Well, it wasn’t as bad as I thought it would be. But it wasn't very good, either.
by Lynn Lee
Suicide Squad was supposed to be DC Comics’ answer to Marvel’s big-screen dominance. It had even more pressure riding on it to make up for the underwhelming Batman vs. Superman. Unfortunately for DC, there’s nothing here to challenge Marvel’s crown.
It’s not that it’s unwatchable, it’s that everything about it is either unfocused or uninspired: the plotting, the fight scenes, the visual aesthetic, and most damning of all, the character development. Let’s face it, most superhero movies are variations on the same handful of basic plot arcs and themes; their rhythms are so familiar to us that they rarely pack true surprises. What makes some more compelling than others is the characterization of the heroes (and, less frequently, their villains)...
And in that department, Suicide Squad falls fatally short. The main characters are simply presented upfront with one or two identifying traits...and that's it. Amanda Waller (Viola Davis, who gets points for effort), the mastermind behind the Squad, is a ruthless pragmatist whose sole priority is to do whatever it takes to protect humanity. And herself. Rick Flag (Joel Kinnaman, wasted), her deputy, is an equally hard-nosed if more personally conflicted soldier who stays on mission despite that conflict. Deadshot (Will Smith, who gets no points for effort) is an aptly named assassin-for-hire and a devoted dad, which, as the movie both tells and shows with all the subtlety of a sledgehammer, is his Achilles heel. Then there’s an Australian (Jai Courtney) who hurls boomerang knives, likes to drink, and carries around a stuffed pink pony; a crocodile-man (Adewale Akinnuoye-Agbaje, hardly recognizable under the makeup) who likes to stay subterranean; and a badass Asian swordswoman (Karen Fukuhara) who wields a fearsome soul-capturing blade and mourns her lost husband. We learn nothing more about any of them that would change or complicate these initial impressions; I couldn’t even be bothered to catch their character names.
The two Squad members who come closest to breaking into three dimensions only end up highlighting the potential the movie ultimately squanders. One, El Diablo (Jay Hernandez), is an X-men-like gangbanger who can summon fire at will but has renounced that power for reasons we discover later. But his character is still written in shorthand rather than allowed to unfold organically, as evidenced by the fact that his key moment of revelation comes via a hasty expository dump that could have been integrated earlier and more gradually into the storyline.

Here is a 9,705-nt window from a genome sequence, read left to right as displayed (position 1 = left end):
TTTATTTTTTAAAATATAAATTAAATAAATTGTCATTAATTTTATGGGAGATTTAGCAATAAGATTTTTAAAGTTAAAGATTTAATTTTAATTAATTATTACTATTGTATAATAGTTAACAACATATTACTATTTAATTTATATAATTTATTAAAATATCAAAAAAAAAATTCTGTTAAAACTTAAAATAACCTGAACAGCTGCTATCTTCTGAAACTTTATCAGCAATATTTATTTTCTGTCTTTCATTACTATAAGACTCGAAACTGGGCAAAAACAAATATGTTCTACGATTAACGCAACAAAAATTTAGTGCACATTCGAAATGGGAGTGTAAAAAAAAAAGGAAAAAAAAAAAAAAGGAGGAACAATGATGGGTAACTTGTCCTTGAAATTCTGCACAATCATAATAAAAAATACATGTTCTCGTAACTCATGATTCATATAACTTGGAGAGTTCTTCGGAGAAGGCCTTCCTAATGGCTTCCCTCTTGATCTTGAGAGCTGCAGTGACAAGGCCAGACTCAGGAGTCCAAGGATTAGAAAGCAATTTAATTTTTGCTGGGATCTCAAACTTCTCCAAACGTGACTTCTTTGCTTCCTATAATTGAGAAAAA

The other exception, of course, is Harley Quinn. To give credit where credit’s due, there’s a reason why Margot Robbie’s been front and center of the movie’s marketing campaign, and it’s not just because she’s hot. It’s because she’s the only one who truly feels like a loose cannon and Robbie is the actor that's having the most fun and, by extension, is by far the most fun to watch. But this Harley is almost exclusively defined by her romance with the Joker (Jared Leto), which doesn’t feel twisted so much as insufficiently developed for the time it gets; it feels at once like there’s too much of that subplot in the movie and not enough. That’s no knock on Leto, who’s fine, despite getting flak that seems driven more by the offscreen stories of his puerile stabs at Method acting than what he does onscreen. Yes, he’s basically delivering a mash-up of Jack Nicholson and Heath Ledger lite, but it’s not like the Joker is given much more to do here than keep trying to pry Harley away from the Squad.
The heavy tilt towards Harley Quinn’s relationship with the Joker also underscores the movie’s other major problem: the squad never really jells convincingly as a team. It doesn’t help that they don’t assemble until well into the movie, that there’s nothing particularly memorable about any of their battle scenes, or that we never see them interact in any other way that creates a credible bond independent of their forced joint servitude. The real point of comparison here isn’t so much The Avengers as Guardians of the Galaxy, which did a much better job showing how a band of misfits could end up standing together to save the world à la Dirty Dozen. Or, for that matter, writer-director David Ayers’ previous films Fury and End of Watch, which also focused effectively on the tight camaraderie of men tied together by intense life-or-death circumstances. By contrast, Suicide Squad shows no connection or basis for chemistry between its bruisers other than admiring each other’s fighting styles and having the same enemies. (It tries a little harder with Deadshot and Harley Quinn, but not much.) That’s not enough for a viewer to form any emotional attachment to them, nor are they funny or subversive enough to make up for it.
In other words, they are not Groot. And more’s the pity.
Grade: C, maybe a C+ because of...